The Rolls-Royce Silver Cloud was the primary model manufactured by Rolls-Royce from April 1955 until March 1966. It replaced the Silver Dawn and was, in turn, replaced by the Silver Shadow.
The design of the Silver Cloud was a major change from the pre-war models and the highly derivative Silver Dawn. The main design work was by J.P. Blatchley. The chassis was a simple steel box section, welded together and very rigid. Construction was still split into chassis and pressed steel and aluminum coachwork (unibody construction did not arrive until the Silver Shadow.)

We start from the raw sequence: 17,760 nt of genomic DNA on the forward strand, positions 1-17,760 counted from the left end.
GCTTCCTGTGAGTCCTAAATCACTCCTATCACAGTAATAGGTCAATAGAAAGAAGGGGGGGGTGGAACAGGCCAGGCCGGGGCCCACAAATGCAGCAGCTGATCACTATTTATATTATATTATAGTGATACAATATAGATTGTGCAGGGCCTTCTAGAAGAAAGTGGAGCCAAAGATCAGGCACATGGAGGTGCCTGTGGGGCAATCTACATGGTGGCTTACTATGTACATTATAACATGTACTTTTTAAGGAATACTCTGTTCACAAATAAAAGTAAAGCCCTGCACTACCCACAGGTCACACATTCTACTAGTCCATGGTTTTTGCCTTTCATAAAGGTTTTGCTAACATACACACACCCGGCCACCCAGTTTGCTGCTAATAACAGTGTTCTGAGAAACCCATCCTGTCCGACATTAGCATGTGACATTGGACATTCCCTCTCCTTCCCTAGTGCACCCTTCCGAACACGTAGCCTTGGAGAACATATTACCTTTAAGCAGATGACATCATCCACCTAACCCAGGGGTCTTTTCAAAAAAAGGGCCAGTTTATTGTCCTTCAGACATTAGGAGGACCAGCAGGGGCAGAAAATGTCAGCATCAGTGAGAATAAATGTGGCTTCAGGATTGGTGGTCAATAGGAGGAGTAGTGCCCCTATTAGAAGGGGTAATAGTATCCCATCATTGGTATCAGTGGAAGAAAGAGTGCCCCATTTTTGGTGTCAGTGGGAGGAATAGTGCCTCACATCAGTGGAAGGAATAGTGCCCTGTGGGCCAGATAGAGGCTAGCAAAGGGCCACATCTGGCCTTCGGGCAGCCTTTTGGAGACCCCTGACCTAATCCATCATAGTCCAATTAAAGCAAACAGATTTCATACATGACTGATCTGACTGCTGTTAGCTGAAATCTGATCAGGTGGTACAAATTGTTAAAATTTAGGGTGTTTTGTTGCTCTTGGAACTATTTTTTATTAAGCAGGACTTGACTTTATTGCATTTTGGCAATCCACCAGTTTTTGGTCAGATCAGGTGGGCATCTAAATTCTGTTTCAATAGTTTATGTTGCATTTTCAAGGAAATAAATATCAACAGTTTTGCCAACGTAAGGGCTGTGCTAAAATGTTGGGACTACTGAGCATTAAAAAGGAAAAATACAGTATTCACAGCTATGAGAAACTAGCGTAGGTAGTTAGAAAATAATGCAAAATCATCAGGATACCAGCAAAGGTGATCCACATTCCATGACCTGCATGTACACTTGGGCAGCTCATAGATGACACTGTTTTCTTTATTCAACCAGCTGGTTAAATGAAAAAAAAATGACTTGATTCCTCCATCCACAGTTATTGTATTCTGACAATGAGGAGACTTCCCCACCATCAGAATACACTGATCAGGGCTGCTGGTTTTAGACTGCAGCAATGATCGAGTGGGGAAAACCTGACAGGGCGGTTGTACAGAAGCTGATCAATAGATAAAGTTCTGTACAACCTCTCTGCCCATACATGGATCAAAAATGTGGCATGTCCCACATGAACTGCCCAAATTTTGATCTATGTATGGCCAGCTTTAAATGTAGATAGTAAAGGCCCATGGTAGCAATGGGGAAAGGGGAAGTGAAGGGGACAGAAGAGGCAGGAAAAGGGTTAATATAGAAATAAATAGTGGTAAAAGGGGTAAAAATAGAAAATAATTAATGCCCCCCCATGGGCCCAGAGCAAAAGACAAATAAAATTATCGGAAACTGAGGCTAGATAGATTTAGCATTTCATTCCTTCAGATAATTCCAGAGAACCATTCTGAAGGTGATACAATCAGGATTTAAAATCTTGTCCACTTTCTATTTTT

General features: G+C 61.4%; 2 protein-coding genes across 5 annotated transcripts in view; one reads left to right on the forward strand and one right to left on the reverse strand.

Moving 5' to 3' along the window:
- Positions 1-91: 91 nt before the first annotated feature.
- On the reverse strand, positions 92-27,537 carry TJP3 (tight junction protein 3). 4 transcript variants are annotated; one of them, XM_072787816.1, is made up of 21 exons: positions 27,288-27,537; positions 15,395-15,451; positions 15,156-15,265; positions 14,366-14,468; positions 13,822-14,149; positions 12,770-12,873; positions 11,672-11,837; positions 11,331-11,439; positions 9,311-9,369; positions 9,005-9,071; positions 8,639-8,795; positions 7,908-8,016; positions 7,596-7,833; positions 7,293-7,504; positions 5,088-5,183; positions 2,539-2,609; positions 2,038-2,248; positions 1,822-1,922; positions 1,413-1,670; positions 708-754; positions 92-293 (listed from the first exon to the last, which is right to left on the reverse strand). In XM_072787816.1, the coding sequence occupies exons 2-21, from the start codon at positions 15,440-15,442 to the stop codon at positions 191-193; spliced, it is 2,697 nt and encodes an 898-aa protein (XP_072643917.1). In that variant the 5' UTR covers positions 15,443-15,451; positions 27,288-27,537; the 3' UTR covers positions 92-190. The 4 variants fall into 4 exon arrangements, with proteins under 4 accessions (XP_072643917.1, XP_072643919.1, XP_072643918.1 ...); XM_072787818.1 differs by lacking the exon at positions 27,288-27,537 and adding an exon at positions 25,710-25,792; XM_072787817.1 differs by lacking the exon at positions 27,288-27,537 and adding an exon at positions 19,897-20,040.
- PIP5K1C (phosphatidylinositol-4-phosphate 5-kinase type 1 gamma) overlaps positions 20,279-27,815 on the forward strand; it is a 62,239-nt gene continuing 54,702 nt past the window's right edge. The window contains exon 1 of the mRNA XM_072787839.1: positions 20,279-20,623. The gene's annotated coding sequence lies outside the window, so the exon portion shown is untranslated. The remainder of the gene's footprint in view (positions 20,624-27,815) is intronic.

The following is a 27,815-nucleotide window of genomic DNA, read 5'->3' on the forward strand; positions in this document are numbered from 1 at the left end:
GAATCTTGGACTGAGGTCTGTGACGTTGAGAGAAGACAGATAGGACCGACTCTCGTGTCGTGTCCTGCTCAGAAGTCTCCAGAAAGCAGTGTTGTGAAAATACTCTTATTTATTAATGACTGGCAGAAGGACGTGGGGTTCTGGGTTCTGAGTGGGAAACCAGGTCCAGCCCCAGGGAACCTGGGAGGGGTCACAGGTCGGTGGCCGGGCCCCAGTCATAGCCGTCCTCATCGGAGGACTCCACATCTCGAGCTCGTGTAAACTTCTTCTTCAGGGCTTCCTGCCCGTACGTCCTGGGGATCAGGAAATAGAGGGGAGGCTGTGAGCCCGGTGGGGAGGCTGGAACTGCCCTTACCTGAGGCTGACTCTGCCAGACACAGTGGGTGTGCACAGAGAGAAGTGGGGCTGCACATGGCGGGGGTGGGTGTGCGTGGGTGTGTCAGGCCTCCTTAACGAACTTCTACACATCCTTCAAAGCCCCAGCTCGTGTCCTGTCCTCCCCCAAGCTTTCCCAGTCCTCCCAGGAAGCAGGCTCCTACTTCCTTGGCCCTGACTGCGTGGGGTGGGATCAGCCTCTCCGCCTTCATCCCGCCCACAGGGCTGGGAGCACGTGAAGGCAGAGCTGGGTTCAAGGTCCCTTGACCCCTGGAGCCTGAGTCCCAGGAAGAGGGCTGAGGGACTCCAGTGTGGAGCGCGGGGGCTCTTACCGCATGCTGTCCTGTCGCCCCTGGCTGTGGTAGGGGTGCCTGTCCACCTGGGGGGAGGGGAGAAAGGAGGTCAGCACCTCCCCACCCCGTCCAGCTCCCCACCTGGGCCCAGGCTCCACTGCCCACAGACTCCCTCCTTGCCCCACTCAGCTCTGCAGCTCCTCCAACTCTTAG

The engine was a 4.9-liter six-cylinder unit with twin SU carburetors; the transmission was a four-speed automatic. Brakes were hydraulic and assisted by the Rolls-Royce mechanical servo with 11-inch drums and suspension was independent coils at the front and semi-elliptic springs at the rear. Power steering became an option in 1956 along with air conditioning.
The British car magazine Motor tested a standard wheelbase factory bodied Series I in 1956, recording a top speed of 102.9 mph (165.6 km/h) and acceleration from 0-60 mph (97 km/h) in 13.5 seconds and a fuel consumption of 14.5 miles per imperial gallon.